And according to director Liz Leyshan, the centre is all about changing young people’s lives.
“There are plenty of kids who don’t want to come here when they find out there’s no electricity,” Liz says. “But those who do come do so because they want to challenge themselves.
“When they come here they are given an experience that connects them with a simpler way of living and with a group of peers.”
Mittagundi was established in 1978 by Ian Stapleton, who is now retired in Harrietville, but at the time worked for adventure organisation Outward Bound and later Geelong Grammar’s Timbertop.
He later added another property in 1989, Wollangarra, at Glenfalloch near Licola, which is today run along similar lines to its sister centre, Mittagundi.
“Ian realised a lot of rich kids had experiences of being in the outdoors and he wanted to create a place for those who came from a low socio-economic status,” Liz says.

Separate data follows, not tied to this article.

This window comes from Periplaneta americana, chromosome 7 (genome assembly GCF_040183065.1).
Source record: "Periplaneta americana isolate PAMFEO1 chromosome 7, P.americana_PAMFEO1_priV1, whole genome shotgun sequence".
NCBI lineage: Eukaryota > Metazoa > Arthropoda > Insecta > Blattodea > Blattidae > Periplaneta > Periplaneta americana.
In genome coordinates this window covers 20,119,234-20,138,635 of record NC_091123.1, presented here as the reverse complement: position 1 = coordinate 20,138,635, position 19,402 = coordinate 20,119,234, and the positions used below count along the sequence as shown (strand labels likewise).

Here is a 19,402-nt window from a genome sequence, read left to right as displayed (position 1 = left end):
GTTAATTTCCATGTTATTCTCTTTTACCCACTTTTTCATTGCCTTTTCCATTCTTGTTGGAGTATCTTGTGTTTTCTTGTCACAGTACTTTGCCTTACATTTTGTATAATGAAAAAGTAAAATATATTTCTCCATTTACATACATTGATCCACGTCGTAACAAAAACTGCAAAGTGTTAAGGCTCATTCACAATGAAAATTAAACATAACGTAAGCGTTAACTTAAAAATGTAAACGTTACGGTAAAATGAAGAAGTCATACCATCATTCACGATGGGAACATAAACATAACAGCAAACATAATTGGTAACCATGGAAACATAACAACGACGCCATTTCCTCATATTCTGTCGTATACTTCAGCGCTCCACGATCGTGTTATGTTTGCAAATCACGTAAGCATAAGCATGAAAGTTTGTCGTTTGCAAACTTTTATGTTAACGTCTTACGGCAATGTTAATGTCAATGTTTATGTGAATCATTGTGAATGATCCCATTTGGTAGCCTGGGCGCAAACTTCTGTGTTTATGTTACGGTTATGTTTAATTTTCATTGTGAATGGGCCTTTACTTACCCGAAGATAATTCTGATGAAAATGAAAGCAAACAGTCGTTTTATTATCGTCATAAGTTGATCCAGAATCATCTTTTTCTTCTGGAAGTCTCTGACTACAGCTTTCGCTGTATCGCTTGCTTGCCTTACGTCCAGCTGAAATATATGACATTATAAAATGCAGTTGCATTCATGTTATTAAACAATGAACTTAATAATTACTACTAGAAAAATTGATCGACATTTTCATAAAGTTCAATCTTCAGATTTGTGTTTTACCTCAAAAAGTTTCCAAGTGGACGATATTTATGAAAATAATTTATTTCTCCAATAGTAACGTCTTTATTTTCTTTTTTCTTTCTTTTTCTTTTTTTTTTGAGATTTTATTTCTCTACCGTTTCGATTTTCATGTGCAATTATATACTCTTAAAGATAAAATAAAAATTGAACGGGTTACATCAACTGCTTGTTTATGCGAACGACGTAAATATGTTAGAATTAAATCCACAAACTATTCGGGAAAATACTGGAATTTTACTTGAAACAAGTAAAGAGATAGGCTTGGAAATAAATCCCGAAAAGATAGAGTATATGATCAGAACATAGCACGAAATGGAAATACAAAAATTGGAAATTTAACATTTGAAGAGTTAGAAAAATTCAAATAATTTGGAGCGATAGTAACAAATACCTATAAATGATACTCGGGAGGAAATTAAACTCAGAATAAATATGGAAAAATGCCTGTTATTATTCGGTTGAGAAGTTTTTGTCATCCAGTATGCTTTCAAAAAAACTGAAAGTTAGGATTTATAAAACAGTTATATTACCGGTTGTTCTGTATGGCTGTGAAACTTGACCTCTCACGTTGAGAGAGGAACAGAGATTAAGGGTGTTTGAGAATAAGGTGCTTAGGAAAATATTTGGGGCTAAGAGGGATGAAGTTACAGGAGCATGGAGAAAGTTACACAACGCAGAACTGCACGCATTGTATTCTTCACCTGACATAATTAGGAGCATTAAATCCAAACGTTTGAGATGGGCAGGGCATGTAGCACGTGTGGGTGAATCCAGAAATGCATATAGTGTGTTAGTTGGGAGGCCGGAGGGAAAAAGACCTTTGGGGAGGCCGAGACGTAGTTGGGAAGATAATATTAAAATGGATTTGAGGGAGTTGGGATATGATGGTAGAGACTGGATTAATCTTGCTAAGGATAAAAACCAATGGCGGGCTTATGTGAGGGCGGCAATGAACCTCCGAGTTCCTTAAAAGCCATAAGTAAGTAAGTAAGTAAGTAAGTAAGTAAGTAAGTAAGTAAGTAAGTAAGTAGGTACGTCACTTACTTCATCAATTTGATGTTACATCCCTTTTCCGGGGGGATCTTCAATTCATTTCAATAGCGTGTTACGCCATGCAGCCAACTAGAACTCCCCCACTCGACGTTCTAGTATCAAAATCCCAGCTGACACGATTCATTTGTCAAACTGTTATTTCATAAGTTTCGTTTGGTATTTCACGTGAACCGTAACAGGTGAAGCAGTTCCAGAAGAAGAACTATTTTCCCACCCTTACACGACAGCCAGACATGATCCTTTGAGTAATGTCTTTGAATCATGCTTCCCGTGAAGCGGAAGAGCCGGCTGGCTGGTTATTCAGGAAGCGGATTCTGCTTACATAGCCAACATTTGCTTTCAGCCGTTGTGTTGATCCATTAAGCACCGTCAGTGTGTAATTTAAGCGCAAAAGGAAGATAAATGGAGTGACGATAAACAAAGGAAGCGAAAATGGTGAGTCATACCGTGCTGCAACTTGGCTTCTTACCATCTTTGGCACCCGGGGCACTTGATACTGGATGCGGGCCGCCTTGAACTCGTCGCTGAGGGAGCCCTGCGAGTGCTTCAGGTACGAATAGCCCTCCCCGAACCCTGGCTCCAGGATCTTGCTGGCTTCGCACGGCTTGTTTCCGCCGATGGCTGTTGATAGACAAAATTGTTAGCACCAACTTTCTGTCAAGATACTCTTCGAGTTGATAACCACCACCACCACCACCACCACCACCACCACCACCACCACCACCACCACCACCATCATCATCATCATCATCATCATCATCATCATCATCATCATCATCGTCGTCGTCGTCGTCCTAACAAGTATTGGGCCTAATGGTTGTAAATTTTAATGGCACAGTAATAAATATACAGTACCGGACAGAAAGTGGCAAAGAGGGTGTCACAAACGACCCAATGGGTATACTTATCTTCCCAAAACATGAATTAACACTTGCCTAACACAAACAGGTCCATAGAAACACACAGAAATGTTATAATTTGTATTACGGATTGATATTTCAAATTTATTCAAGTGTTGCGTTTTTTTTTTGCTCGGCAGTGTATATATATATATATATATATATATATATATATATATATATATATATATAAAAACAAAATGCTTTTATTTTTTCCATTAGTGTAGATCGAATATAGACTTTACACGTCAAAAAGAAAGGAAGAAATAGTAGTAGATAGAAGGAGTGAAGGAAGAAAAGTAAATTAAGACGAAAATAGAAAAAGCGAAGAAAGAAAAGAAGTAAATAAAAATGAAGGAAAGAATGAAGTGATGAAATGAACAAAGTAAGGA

So today Mittagundi — like Wollangarra — is run for kids aged 14 to 17, some of whom pay the $425 fee to stay in the rustic quarters, manage the farm animals and take part in outdoor activities.
Throughout the year the centre runs ten 10-day programs, starting out with a two-day hike from Falls Creek to the 160ha property.
What follows is a combination of activities, including milking the cows, feeding the pigs, chooks and horses, working in the blacksmith forge and in the woodworking joinery, as well as abseiling, rafting on the Mitta Mitta River and hiking around the foothills of the Bogong high plains.
“Because we don’t have watches, we use the sun for our activities, getting up at dawn, eating at dusk,” the 40-year-old says.
“And with no mirrors here, it’s OK for them to get dirty. It’s all about fostering self-confidence and independence.”
Mittagundi runs largely on donations and sponsorship and is managed by a staff of seven, who are paid an honoraria of $6000 a year.